Jim Griffin founded the technology department at Geffen Records in 1993 and ran it for five years. He moved to become the CEO of Cherry Lane Digital, part of the Cherry Lane Music Group, a creation of the musicologist Milton Okun. He is also co-chairman of Evolab, the Evolutionary Laboratory.

At Cherry Lane Digital, Griffin is concerned with the uncertainty caused by change in entertainment technology. At Evolab he is focussed on wireless delivery of media. He writes a column for the online business journal Business 2.0.

He is also the founder and leader of the Pho group, an electronic discussion group of almost 1,000 concerned with the above issues.

He is a friend of John Perry Barlow.

He writes of the dissolution of the music distribution system, where the supply of digits will "feel free". No longer will music be a product pushed by the distributors, but it will be a service pulled by the consumer.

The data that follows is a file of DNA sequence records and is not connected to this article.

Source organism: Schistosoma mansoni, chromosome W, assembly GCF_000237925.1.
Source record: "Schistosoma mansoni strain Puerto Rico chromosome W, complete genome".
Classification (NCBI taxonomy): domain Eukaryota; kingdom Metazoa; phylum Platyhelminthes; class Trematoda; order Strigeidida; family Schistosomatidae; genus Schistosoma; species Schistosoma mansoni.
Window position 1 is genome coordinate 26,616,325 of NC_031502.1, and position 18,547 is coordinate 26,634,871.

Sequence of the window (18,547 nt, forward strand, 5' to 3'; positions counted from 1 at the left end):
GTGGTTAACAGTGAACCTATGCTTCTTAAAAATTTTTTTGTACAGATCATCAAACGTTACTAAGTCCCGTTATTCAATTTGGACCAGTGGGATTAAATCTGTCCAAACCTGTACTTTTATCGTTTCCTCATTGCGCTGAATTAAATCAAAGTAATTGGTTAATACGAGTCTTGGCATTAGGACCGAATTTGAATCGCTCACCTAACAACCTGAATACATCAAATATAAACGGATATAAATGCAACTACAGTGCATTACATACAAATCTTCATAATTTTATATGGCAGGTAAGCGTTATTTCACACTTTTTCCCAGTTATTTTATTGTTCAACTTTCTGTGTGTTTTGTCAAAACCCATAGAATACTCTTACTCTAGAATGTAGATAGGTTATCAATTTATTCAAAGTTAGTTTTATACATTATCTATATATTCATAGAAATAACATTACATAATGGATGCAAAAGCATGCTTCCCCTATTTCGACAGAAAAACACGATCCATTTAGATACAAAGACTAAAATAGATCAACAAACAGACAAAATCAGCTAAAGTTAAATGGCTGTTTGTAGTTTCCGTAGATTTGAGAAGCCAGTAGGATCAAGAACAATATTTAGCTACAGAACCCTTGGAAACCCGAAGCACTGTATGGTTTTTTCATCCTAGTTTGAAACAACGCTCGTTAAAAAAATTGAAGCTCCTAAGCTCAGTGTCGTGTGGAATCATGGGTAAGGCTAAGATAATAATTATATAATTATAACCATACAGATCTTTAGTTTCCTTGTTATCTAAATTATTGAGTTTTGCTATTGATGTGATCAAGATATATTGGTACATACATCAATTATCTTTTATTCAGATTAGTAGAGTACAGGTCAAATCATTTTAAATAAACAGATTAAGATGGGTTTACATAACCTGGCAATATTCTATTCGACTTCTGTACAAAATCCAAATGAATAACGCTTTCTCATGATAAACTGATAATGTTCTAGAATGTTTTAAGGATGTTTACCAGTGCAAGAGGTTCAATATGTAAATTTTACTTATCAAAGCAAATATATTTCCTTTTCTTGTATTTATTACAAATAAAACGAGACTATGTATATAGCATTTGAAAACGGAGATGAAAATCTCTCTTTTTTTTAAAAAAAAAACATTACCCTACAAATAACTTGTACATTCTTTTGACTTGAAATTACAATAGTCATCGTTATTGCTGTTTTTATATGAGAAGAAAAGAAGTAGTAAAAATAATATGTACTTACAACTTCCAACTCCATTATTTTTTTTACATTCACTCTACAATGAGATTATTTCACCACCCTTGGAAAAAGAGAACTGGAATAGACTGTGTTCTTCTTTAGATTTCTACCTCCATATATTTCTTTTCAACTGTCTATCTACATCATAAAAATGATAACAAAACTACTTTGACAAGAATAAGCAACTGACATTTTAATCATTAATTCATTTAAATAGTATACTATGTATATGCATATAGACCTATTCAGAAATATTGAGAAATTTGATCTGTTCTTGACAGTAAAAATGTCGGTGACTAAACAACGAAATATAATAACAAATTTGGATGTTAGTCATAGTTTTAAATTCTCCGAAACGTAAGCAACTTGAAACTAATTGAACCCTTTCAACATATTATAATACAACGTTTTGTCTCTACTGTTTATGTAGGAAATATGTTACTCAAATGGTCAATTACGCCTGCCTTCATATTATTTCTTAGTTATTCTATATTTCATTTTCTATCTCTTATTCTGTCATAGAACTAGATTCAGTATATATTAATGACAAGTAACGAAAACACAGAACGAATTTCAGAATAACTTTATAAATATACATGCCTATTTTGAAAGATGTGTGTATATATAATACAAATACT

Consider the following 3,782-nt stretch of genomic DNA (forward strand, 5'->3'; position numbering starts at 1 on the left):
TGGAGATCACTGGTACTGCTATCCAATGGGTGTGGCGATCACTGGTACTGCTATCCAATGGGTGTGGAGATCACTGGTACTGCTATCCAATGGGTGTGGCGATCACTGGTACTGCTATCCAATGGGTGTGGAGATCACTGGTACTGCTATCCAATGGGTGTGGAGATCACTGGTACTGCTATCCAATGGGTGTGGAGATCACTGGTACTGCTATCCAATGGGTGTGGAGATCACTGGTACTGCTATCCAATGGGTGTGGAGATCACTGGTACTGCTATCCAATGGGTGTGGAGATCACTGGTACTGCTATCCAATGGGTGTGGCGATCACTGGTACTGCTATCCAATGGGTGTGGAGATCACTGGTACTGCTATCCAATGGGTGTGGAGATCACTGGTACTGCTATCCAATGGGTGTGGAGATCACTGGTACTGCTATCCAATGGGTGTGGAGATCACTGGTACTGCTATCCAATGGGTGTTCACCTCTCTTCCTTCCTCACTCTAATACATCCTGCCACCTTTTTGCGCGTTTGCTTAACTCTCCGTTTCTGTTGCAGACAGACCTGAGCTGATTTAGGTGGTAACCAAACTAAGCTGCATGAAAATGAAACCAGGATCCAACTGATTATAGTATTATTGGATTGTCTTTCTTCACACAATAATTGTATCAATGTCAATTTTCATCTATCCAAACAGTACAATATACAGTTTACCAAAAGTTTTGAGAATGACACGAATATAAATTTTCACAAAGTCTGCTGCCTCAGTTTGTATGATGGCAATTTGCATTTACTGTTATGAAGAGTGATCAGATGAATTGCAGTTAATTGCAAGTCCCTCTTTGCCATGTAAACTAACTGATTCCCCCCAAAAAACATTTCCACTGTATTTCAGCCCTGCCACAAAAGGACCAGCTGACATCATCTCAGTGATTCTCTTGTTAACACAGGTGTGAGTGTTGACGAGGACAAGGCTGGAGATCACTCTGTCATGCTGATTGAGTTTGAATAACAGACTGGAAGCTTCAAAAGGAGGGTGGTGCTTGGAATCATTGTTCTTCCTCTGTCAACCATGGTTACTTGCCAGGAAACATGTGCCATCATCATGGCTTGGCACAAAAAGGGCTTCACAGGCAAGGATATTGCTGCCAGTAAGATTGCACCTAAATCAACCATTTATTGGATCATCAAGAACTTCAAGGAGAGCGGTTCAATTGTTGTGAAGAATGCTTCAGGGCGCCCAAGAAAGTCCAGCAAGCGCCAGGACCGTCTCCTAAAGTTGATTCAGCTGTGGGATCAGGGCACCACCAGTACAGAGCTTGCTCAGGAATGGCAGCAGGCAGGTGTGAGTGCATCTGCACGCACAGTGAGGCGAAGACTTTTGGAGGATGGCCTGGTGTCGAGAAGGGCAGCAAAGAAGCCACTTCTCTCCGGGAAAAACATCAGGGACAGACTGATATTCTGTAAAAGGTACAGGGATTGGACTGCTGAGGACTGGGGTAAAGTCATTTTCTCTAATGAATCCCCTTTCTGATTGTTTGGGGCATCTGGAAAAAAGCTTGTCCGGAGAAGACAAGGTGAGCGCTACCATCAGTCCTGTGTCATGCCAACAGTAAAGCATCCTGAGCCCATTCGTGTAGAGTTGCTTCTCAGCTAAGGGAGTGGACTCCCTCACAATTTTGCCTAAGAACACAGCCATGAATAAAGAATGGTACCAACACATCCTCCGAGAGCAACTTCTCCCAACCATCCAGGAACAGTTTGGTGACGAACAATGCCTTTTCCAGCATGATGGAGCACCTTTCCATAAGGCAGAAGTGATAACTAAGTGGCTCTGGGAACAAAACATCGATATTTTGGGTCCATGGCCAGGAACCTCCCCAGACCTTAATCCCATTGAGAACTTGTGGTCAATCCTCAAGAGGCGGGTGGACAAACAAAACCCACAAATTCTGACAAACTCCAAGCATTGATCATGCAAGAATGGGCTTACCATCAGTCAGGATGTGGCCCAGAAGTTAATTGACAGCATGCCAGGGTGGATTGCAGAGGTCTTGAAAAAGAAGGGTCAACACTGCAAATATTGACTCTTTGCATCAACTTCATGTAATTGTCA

In this economy of verbs, not nouns, as he likes to quote his friend, music could begin to "feel free", the way television, or cable television does, and could be accessible the same way--with a flat fee.

In this brave new world of distributorless music, the only problem may be too much. I have always wondered how to find anything, without the supply is very, very large, without the star-making machine record labels have always been.

Griffin's idea is lighthouse: the artists of today will become the guides to the artists of tomorrow. Fair enough. Though for a while, at least, it seems to me artists will still need the star-making machine to become known.

And even then, DJ services, and critics will always be part of the lighthouse system.


sources:
http://www.theatlantic.com/issues/2000/09/mann-griffin.htm
http://www.senate.gov/%7Ejudiciary/7112000_jg.htm
http://www.business2.com/content/magazine/vision/2000/07/11/1391

Log in or registerto write something here or to contact authors.